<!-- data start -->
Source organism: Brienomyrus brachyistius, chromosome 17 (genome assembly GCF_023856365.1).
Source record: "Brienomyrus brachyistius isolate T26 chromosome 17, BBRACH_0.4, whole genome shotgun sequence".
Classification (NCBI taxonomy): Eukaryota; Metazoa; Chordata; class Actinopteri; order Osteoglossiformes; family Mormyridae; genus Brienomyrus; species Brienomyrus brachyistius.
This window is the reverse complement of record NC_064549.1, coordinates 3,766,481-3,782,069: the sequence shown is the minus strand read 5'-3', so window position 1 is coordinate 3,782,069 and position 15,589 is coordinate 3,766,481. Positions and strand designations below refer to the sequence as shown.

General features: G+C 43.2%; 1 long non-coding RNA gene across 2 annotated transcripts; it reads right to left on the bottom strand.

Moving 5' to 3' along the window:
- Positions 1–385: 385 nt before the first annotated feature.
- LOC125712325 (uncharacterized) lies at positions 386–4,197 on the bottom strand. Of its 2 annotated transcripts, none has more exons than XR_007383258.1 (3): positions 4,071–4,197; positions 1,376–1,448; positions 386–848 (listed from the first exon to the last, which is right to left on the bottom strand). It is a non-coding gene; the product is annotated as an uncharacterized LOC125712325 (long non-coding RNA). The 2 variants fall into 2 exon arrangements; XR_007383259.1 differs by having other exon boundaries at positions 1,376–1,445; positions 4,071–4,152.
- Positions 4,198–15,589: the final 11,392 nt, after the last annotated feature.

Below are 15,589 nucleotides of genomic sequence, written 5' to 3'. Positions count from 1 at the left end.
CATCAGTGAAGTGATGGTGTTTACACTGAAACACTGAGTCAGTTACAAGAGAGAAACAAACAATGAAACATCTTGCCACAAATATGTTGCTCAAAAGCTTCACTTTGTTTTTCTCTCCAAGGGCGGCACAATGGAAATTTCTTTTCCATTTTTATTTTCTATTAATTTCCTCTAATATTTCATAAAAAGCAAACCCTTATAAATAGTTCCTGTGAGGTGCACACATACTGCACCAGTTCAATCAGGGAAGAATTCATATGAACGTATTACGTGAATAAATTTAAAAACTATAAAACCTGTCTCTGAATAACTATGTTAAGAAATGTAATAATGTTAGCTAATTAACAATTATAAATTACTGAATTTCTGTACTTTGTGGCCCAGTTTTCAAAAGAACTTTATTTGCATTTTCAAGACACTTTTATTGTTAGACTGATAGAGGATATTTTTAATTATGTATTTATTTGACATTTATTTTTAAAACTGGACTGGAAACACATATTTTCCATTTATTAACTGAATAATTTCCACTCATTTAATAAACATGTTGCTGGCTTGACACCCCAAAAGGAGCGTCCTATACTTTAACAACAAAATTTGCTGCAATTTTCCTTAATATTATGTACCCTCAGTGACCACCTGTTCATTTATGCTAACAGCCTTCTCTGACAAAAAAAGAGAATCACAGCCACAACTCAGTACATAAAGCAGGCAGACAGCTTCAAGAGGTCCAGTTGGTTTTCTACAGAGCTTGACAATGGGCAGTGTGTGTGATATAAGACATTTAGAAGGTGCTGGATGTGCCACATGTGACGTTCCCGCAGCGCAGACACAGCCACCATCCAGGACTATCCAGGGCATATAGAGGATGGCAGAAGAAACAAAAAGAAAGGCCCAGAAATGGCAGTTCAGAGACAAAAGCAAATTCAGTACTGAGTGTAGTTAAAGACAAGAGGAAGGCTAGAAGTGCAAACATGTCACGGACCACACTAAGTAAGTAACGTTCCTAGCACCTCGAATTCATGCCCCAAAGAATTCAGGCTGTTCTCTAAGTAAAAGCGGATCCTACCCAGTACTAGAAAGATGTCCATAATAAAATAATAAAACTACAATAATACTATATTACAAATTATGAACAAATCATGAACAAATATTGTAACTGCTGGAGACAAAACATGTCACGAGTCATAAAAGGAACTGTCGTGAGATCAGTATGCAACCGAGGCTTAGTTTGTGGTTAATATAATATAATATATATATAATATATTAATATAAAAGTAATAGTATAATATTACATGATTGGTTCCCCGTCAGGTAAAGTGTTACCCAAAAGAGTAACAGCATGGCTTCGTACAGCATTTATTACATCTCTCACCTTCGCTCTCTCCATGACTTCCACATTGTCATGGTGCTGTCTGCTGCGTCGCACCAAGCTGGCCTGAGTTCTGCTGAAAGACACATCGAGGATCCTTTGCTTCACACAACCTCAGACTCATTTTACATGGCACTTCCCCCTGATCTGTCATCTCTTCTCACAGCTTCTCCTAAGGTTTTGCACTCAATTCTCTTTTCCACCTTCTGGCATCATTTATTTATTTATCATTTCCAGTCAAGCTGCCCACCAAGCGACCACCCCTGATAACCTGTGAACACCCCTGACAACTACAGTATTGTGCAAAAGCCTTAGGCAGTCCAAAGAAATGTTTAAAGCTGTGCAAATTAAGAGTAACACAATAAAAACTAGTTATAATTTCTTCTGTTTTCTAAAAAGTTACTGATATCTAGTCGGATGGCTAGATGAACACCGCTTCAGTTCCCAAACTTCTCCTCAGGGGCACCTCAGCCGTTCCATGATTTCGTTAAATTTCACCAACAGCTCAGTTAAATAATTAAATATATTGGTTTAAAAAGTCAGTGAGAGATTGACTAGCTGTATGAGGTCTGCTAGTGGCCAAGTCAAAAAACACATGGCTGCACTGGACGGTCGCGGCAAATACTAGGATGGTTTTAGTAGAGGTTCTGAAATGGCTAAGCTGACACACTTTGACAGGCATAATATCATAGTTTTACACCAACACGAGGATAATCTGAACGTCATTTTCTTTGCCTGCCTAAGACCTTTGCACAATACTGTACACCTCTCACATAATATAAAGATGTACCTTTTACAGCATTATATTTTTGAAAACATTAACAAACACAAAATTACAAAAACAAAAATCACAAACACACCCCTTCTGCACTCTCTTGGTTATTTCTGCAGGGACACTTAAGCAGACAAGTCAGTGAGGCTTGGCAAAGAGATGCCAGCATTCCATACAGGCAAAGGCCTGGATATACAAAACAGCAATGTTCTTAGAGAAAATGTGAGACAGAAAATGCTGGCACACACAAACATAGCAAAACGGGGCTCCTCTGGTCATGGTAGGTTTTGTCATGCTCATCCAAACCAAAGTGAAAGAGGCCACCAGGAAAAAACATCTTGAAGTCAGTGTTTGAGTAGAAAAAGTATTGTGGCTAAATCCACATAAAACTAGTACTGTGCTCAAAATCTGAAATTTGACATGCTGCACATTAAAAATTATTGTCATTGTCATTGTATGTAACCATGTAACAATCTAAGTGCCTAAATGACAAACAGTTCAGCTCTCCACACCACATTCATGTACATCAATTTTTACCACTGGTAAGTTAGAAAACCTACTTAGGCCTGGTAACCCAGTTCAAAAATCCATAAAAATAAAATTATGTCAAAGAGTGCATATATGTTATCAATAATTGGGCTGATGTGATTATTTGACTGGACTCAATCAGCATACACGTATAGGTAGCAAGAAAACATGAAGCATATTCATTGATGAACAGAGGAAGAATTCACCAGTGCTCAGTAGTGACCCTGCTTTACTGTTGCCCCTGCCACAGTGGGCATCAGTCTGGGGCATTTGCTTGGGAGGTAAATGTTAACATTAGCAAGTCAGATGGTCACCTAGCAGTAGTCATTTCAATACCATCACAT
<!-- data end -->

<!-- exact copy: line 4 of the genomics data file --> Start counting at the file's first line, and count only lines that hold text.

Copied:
This window is the reverse complement of record NC_064549.1, coordinates 3,766,481-3,782,069: the sequence shown is the minus strand read 5'-3', so window position 1 is coordinate 3,782,069 and position 15,589 is coordinate 3,766,481. Positions and strand designations below refer to the sequence as shown.